The more I think about it, the more I believe that future generations will come to call the early 21st century wars in Southwest Asia the Wars of the Kurdish Unification.
The US led Iraq War was the First War of Kurdish Unification, creating a de facto autonomous Kurdish state within the dysfunctional Iraq.
There is a very good chance that the Syrian Civil War will result in a partial dissolution of that nation, with the Allawite and Kurdish regions forming their own mini-states. This will be known as the Second War of Kurdish Unification.
The Third and Fourth Wars will involve Turkey and Iran (one or both of these will also spill over into Armenia and Azerbaijan). Turkey is in the most difficult spot, with an active Kurdish opposition combined with a demographic time bomb – regions of majority Turkic ethnicity have declining birthrates while regions of mainly Kurdish ethnicity have growing birthrates.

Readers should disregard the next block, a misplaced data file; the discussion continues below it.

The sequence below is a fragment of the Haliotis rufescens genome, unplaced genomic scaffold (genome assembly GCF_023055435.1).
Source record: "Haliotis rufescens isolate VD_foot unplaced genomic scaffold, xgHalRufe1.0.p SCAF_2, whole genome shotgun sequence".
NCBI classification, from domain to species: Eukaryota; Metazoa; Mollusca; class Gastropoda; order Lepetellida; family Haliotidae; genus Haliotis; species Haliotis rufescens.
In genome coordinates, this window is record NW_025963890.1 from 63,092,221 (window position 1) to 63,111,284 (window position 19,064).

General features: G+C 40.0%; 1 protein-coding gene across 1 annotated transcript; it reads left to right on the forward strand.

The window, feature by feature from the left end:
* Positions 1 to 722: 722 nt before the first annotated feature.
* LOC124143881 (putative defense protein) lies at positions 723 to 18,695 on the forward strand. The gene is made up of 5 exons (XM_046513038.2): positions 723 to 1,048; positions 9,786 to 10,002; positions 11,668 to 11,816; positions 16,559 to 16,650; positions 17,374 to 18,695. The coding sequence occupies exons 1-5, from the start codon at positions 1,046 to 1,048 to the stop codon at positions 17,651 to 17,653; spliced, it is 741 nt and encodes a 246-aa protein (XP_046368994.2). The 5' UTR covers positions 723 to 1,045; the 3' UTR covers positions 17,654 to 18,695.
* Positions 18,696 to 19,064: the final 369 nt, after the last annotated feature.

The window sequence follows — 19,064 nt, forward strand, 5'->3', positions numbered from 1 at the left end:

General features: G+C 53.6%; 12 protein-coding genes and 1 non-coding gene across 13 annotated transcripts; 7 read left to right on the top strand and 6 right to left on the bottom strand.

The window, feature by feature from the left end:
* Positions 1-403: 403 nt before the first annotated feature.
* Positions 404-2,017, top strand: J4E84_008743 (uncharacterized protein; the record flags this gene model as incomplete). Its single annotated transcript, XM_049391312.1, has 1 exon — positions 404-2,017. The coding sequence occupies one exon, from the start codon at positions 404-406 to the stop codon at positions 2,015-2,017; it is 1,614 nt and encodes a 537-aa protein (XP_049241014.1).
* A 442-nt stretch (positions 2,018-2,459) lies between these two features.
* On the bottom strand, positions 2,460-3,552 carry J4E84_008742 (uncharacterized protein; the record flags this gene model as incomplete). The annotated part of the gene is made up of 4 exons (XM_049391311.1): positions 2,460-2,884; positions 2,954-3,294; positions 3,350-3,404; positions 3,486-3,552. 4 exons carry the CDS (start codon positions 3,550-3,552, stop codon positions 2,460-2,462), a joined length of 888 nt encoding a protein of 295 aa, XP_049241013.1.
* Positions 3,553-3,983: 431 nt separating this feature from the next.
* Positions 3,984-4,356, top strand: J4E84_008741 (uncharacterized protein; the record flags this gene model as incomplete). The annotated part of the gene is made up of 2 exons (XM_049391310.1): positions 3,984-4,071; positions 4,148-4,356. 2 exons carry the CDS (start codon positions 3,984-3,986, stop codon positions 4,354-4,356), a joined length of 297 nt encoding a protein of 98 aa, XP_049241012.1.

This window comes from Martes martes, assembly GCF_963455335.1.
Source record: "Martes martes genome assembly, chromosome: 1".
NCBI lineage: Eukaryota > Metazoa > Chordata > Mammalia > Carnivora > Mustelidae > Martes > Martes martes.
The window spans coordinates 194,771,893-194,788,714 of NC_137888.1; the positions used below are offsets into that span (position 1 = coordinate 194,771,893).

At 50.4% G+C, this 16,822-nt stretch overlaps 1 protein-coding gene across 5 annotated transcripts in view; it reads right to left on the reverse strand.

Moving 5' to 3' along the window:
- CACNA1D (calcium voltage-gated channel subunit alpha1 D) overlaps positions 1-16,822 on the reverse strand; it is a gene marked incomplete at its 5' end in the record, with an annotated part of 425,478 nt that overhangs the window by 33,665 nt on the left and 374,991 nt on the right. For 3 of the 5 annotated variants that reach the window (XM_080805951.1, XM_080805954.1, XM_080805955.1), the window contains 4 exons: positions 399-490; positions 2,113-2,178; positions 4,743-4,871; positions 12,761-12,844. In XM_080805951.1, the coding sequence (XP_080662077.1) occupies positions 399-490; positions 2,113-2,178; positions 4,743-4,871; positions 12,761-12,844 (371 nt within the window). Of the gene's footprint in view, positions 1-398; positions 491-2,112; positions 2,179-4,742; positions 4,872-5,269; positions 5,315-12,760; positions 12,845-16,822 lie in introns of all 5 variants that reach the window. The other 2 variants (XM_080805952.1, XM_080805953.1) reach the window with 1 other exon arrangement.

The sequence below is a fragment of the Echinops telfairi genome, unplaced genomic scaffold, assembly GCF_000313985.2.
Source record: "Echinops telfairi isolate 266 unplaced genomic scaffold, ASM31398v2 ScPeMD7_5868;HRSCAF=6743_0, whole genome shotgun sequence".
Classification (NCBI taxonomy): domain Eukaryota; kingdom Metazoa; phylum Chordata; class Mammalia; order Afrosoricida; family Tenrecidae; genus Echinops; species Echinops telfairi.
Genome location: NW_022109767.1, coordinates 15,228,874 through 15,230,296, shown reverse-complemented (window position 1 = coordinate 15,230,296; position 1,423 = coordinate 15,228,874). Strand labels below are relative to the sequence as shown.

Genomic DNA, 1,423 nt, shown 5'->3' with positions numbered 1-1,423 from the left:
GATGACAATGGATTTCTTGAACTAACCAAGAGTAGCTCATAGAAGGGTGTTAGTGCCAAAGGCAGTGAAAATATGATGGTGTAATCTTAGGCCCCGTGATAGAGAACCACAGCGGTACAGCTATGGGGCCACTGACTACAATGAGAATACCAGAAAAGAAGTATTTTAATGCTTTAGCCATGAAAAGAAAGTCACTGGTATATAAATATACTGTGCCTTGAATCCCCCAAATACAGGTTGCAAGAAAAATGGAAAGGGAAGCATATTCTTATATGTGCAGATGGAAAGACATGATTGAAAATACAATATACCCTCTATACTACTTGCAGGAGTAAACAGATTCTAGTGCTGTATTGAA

That leaves Iran, which has a heavy Kurdish minority of its own, primarily in its eastern provinces.
The first two of these wars have already encompassed a full decade of sporadic warfare; the final two will take even longer, but it is very likely that a child born anywhere in Greater Kurdistan today could celebrate its 25th birthday as a citizen of the new State of Kurdistan.